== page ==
Kentucky snake handling pastor Jamie Coots died Saturday after he was bitten by one of his rattlesnakes he was handling while he was preaching in the middle of one of his Pentecostal services. Coots had been a star of the National Geographic Channel’s series about snake handlers, Snake Salvation.
According to the local police, Jamie Coots was found dead in his home around 10:00 p.m. Saturday. He’d been bitten earlier in the day in his church during a service held there. Coots left the church before emergency personnel arrived, and he refused medical attention for his bite. Admitting that he might die would have been, for Coots, basically denying that God would protect him from succumbing to the snake’s venom.
Though Jamie Coots, 42, had a run-in with the law before almost a year ago and he had pled guilty to violating laws about owning exotic animals like snakes, and he had been ordered to give up his rattlesnakes, he apparently ignored the order.
According to a National Geographic Channel spokesman, there had been no plans to film another season of the reality show, but the network does plan to air a special episode featuring Jamie Coots.
The spokesman said that they were “constantly struck by his devout religious convictions” despite the risks he often faced, both legal ones and ones to his health. He thought that the risks were worth it, and the network said in a statement that they “were honored to be allowed such unique access to Pastor Jamie and his congregation during the course of our show.”
Death came just two hours after one of the pastor’s rattlesnakes bit into his right hand. Jamie Coots’ son Cody said that, within just minutes of getting bitten, his father was overwhelmed by the snake’s poison.”
The last person to have died from being bitten by a rattlesnake during a church service was in November 2006, when a female member of the Laurel County church became a victim of a rattlesnake bite.
Coots was the pastor of the Full Gospel Tabernacle in Jesus Name church located in Middlesboro, Kentucky. He was third-generation snake holder.
There were about 35-40 members of his congregation in attendance on Saturday when a two-and-a-half foot long rattlesnake sank its fangs into Coots’ right hand.
At the time he got bitten, Cody Coots said that his father was near the pulpit and was handling three snakes at the same time.
After throwing up in the bathroom and telling his son that his face felt “like it’s on fire,” Jamie Coots lost consciousness. A snake-handling preacher from Tennessee who was there, Andrew Hamblin, shouted out for help.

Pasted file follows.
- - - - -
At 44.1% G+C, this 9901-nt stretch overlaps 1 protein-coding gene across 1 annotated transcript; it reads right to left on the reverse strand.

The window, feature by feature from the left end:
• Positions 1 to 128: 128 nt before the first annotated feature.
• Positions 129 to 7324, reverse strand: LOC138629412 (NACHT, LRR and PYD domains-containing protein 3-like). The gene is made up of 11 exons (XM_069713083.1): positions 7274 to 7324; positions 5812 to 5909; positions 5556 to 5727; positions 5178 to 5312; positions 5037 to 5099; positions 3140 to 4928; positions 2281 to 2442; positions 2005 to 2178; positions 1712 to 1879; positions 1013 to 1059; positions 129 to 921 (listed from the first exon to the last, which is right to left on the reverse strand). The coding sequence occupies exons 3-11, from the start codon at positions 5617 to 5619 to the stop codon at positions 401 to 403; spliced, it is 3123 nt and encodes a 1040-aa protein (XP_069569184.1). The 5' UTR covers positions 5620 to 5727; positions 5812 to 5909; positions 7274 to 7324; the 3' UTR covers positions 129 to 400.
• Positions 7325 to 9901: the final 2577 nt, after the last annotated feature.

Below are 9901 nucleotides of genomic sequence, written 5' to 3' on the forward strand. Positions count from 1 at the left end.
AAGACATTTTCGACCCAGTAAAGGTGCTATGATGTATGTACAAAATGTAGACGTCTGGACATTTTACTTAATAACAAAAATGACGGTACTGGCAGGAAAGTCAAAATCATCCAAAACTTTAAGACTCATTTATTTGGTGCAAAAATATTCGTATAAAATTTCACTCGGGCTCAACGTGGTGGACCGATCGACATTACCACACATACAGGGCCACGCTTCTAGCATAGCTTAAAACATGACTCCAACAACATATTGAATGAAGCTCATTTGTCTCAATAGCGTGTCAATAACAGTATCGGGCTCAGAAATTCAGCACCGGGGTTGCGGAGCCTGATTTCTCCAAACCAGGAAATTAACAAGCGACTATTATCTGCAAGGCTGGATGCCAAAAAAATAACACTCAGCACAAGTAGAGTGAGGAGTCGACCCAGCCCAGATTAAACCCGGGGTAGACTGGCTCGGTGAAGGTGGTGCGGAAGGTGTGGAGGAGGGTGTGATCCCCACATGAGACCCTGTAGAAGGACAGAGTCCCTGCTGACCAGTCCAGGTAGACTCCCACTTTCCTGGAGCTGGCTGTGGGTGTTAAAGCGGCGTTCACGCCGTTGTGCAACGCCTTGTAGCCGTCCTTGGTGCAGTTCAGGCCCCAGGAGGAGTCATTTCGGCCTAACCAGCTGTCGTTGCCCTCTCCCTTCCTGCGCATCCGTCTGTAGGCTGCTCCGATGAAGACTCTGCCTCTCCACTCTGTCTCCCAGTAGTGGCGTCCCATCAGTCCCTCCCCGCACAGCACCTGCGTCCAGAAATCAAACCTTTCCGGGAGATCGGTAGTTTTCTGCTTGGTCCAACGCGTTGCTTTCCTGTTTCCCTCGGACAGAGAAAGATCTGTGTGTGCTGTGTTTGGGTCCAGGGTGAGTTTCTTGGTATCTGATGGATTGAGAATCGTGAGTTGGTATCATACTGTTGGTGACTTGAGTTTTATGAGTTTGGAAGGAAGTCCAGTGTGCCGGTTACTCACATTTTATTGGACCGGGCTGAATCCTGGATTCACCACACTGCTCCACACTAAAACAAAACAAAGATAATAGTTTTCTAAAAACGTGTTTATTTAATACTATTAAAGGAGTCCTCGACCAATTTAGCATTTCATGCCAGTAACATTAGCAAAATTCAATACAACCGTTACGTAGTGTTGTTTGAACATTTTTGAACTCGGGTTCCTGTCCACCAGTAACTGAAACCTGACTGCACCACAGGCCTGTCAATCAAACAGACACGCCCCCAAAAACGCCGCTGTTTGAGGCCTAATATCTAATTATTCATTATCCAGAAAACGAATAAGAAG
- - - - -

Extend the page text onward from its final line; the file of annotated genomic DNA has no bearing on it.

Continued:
Five men were needed to carry the unconscious Jamie Coots to the car which Cody used to drive his father to their home close to downtown Middlesboro. The pastor never regained consciousness.
Emergency personnel tried to convince the family of Jamie Coots to allow them to take him to a hospital, but they refused. They said that Jamie Coots would have strongly opposed it, Cody saying because “It was totally against his religion.”
Linda Coots, Jamie’s wife, had to sign a form in which she decline treatment for Jamie. Cody and a police officer were witnesses to it, according to Cody Coots.
A deputy coroner, Jason Steele, was notified to go to the house that night. At 1016 p.m., he pronounced Coots dead.
Cody related that his father had been bitten at least a half dozen times since he began snake handling when he was 23. Though he came close to dying twice from past bites, once in 1993 and again in December 1998, Jamie Coots had refused medical treatment both times and had somehow managed to live.
About six years ago, Jamie Coots had been fined over $6,000 for illegally buying and selling snakes. Then, in Tennessee just last year in 2013, he was charged with transporting poisonous snakes he’d purchased in Alabama.
In 1995, a woman in attendance at Coots’ church, Melinda Brown, 28, of Parrotsville, Tennessee, was killed by a large rattlesnake which had bitten her on her arm. She died at Coots’ home, having refused her husband, who begged her to be taken to a hospital.
In October 1998, just three years later, Brown’s husband, John Wayne Brown, 34, was bitten by a rattlesnake in an Alabama church and died.
Though it’s been illegal in Kentucky since 1940 for poisonous snakes to be handled during religious services, the law hasn’t been enforced for decades. The police and judges have been reluctant to arrest and place on trial people for their religious beliefs.
Snake handlers believe they are obeying a biblical command in picking up snakes. Pastor Jamie Coots and Hamblin believed that if they disobeyed the command, they would be condemning their souls to hell.
By taking up and handling snakes, the pastors who do so believe that they are obeying a biblical command. In Mark 16: 17-18, there’s a statement about people who believe in Jesus Christ that “in my name shall they cast out devils; they shall speak with new tongues; they shall take up serpents; and if they drink any deadly thing, it shall not hurt them; they shall lay hands on the sick, and they shall recover.”
The vast majority of mainstream Protestant churches do not believe that this Bible verse is a command to prove one’s faith by handling poisonous snakes.
Cody Coots has already taken up where his father left off, and has also been handling snakes and preaching. He has stated that he wants to continue his father’s legacy.
Let us hope that Cody Coots does not meet the same fate that befell his father, Jamie, when he got bitten by a rattlesnake during a church service on Saturday and died as a result. Was the death of Jamie Coots because of a sudden loss in faith; or, was it because his luck had finally ran out?
Written by: Douglas Cobb